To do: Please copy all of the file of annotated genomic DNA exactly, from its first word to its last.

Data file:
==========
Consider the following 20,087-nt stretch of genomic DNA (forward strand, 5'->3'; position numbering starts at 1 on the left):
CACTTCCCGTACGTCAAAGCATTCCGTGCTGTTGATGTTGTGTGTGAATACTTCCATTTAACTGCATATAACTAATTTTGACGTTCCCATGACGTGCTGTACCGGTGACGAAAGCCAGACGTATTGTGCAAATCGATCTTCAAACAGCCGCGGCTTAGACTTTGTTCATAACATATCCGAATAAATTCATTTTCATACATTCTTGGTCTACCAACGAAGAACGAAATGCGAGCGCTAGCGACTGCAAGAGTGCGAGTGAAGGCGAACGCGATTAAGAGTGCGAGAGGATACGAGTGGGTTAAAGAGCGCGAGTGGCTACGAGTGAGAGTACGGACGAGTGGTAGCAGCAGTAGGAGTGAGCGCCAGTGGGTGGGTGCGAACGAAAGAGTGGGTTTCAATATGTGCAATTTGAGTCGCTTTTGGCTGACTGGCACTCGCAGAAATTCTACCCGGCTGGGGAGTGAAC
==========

Consider the following 20,087-nt stretch of genomic DNA (forward strand, 5'->3'; position numbering starts at 1 on the left):
CACTTCCCGTACGTCAAAGCATTCCGTGCTGTTGATGTTGTGTGTGAATACTTCCATTTAACTGCATATAACTAATTTTGACGTTCCCATGACGTGCTGTACCGGTGACGAAAGCCAGACGTATTGTGCAAATCGATCTTCAAACAGCCGCGGCTTAGACTTTGTTCATAACATATCCGAATAAATTCATTTTCATACATTCTTGGTCTACCAACGAAGAACGAAATGCGAGCGCTAGCGACTGCAAGAGTGCGAGTGAAGGCGAACGCGATTAAGAGTGCGAGAGGATACGAGTGGGTTAAAGAGCGCGAGTGGCTACGAGTGAGAGTACGGACGAGTGGTAGCAGCAGTAGGAGTGAGCGCCAGTGGGTGGGTGCGAACGAAAGAGTGGGTTTCAATATGTGCAATTTGAGTCGCTTTTGGCTGACTGGCACTCGCAGAAATTCTACCCGGCTGGGGAGTGAAC